This is news to me: Facebook is refusing to grant access to users’ private information that could alter the results of a murder case. Honestly I’m surprised that Facebook doesn’t sell it to the highest bidding lawyer, but I’m happy to know that the posts I set to “friends only” will only be seen by my friends. Kudos, Facebook.

7. Rebel Wilson To Kidnap One Direction

Honestly I just find this story funny.

8. Ornithologist Forced To Explain Why Humans Can’t Become Birds

As reported by The Onion, ornithologist Ethan R. Lewis was forced to participate in the History Channel’s new program, What If Humans Suddenly Became Birds?

To be honest I wasn’t even aware that “ornithology” was a thing. I knew that there were people who studied birds, and I knew the study had to be called something, but I was never curious enough to actually look it up. Thank you Onion editors. :-)

9. Processing In The News!

It’s interesting to see The Verge doing a story about the programming language that I’m learning, Processing (and others). One thing that I’ve noticed about Processing is that not very many normal people even know what it is, so seeing it get a shoutout on a large blog like The Verge is encouraging (maybe even inspiring) and makes me want to work even harder at being a generative designer.

Honestly in learning this coding language I need all the encouragement I can get, as prior to a week ago I knew next to nothing about code and, while I already a statistics fan, I’m learning that I have to invest time in learning geometry and algebra if I want to be good at Processing. Learning geometry and algebra is something I don’t want to do, so I’d be lying if I said I wasn’t looking for excuses to try my hand at a different hobby.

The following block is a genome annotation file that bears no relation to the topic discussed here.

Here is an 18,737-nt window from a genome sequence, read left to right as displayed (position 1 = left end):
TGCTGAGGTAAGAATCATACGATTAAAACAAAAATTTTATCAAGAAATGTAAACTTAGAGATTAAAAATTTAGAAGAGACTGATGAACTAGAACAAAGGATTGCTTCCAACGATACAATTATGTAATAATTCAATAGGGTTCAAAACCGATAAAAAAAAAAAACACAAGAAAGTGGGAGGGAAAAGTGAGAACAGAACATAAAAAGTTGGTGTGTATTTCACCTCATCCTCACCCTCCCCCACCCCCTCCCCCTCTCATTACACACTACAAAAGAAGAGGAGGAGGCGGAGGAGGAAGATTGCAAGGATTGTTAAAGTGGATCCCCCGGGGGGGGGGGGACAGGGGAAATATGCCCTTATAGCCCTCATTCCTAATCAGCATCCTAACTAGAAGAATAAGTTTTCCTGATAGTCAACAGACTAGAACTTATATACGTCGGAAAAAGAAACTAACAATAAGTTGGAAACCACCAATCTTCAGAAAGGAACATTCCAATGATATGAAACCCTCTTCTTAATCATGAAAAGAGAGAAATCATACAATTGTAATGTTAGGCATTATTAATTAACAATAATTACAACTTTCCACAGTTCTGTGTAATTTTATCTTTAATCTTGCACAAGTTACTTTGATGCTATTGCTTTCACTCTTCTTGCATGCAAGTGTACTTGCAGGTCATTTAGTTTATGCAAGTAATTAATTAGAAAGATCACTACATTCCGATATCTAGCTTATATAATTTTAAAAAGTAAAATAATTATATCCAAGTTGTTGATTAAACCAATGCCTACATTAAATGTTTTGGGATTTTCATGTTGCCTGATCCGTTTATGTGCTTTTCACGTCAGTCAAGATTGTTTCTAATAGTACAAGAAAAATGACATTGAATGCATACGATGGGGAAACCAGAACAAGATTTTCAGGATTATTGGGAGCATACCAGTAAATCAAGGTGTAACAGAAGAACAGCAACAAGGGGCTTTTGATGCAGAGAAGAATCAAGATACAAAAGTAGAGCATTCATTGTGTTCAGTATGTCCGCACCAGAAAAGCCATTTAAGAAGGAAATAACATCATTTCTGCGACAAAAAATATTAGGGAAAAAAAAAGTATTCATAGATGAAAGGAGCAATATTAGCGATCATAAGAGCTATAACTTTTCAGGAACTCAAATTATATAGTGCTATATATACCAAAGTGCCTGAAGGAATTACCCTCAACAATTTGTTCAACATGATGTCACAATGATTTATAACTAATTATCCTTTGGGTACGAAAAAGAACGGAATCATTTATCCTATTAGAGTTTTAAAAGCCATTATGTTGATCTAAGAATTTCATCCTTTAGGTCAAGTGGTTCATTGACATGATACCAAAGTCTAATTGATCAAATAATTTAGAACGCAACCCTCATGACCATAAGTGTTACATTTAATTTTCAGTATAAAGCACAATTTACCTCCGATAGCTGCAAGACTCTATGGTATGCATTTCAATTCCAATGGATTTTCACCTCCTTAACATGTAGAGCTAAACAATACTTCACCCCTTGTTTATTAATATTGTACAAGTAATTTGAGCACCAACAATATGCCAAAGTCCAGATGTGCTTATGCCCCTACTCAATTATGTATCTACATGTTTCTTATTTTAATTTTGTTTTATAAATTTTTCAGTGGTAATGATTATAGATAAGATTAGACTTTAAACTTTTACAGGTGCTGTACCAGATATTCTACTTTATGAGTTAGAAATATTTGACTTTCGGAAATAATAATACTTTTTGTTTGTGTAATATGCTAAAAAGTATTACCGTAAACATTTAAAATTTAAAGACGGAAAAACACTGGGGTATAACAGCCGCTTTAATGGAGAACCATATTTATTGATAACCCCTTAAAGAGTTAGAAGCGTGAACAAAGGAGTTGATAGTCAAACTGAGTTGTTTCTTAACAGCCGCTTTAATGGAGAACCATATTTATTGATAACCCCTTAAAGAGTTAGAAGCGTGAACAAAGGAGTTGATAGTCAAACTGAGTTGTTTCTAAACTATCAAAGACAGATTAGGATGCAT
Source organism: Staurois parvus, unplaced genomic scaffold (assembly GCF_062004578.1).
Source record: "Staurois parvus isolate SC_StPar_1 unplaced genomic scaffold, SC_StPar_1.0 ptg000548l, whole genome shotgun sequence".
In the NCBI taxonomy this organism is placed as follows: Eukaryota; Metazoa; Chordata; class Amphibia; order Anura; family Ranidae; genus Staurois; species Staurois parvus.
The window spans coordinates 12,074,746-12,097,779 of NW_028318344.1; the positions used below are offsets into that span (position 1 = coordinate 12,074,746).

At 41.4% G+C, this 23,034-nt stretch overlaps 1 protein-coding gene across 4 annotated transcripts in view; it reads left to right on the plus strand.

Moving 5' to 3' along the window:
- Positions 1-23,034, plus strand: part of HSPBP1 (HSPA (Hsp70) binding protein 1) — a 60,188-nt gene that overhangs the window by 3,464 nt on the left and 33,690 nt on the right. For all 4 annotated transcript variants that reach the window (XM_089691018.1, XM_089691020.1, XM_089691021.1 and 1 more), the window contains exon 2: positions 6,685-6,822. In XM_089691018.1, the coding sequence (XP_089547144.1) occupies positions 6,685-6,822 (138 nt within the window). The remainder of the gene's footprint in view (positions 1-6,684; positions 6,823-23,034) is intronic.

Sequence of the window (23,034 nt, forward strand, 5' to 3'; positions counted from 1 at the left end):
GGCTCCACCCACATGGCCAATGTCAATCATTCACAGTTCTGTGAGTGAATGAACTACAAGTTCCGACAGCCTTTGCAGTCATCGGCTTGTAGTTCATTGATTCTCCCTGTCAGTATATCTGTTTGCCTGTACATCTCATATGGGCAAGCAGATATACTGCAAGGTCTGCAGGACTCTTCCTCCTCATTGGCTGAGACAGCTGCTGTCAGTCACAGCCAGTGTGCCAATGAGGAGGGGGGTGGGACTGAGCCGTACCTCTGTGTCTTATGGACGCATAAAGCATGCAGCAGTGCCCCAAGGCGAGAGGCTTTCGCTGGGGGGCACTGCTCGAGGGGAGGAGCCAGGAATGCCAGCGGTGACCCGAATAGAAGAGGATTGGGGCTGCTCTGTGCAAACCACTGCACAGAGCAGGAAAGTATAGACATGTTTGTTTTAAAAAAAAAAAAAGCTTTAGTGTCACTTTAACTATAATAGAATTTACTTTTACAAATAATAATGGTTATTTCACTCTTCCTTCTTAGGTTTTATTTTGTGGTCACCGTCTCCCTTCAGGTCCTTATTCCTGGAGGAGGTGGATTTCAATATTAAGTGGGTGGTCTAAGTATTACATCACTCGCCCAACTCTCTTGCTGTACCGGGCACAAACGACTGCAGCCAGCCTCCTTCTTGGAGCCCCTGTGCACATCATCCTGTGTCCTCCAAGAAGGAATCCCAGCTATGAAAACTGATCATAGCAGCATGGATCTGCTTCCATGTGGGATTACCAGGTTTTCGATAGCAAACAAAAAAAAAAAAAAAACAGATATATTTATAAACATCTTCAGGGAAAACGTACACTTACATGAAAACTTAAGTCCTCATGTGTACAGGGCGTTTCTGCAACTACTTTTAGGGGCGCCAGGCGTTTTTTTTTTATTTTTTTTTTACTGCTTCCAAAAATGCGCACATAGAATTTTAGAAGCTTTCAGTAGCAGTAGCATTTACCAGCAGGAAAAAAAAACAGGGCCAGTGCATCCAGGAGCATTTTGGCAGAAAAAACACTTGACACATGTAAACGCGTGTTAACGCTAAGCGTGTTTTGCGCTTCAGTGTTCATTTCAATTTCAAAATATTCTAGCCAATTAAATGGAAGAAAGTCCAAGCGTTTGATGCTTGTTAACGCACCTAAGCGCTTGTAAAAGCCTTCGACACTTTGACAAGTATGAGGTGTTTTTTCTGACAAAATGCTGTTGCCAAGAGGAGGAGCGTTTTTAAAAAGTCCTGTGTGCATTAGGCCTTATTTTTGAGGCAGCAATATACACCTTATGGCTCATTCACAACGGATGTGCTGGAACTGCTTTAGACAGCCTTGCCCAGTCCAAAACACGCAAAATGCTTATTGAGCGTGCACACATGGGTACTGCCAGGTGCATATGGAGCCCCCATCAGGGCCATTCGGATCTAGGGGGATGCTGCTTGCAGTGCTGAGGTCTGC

10. iPad mini Day 4

I’ve now had an iPad mini for four days, and I have a load of thoughts on it, but my biggest surprise is how my iPad and iPad mini are already diverging. Instead of starting fresh, I restored my iPad mini from my iPad’s backup. Four days ago the two devices had the same use at face value. But every day the app selection I have on each changes, and in examining my usage habits it’s clear that the iPad and iPad mini are very different devices.

I don’t set the iPad mini down in use; it’s very much meant to be held, whereas the iPad usually lays flat on the table. Think of the iPad mini as a lounging device, and the iPad as a productivity device. I haven’t closed iA Writer on my iPad since I started writing this post, and right beside it I’ve been finding news that I want to write about using Flipboard, Thirst, and Safari on my iPad mini.

If you prefer, you can think of the iPad mini as a second screen to the iPad. In the end that’s effectively how I’m using it most, and together the iPad and iPad mini cost less than a single MacBook Air (the cheapest Mac that has a display) which doesn’t come with a second screen. Since I type faster on the iPad’s software keyboard than I do a traditional keyboard, I’d wager that the $928 that my iPads cost combined was money well spent.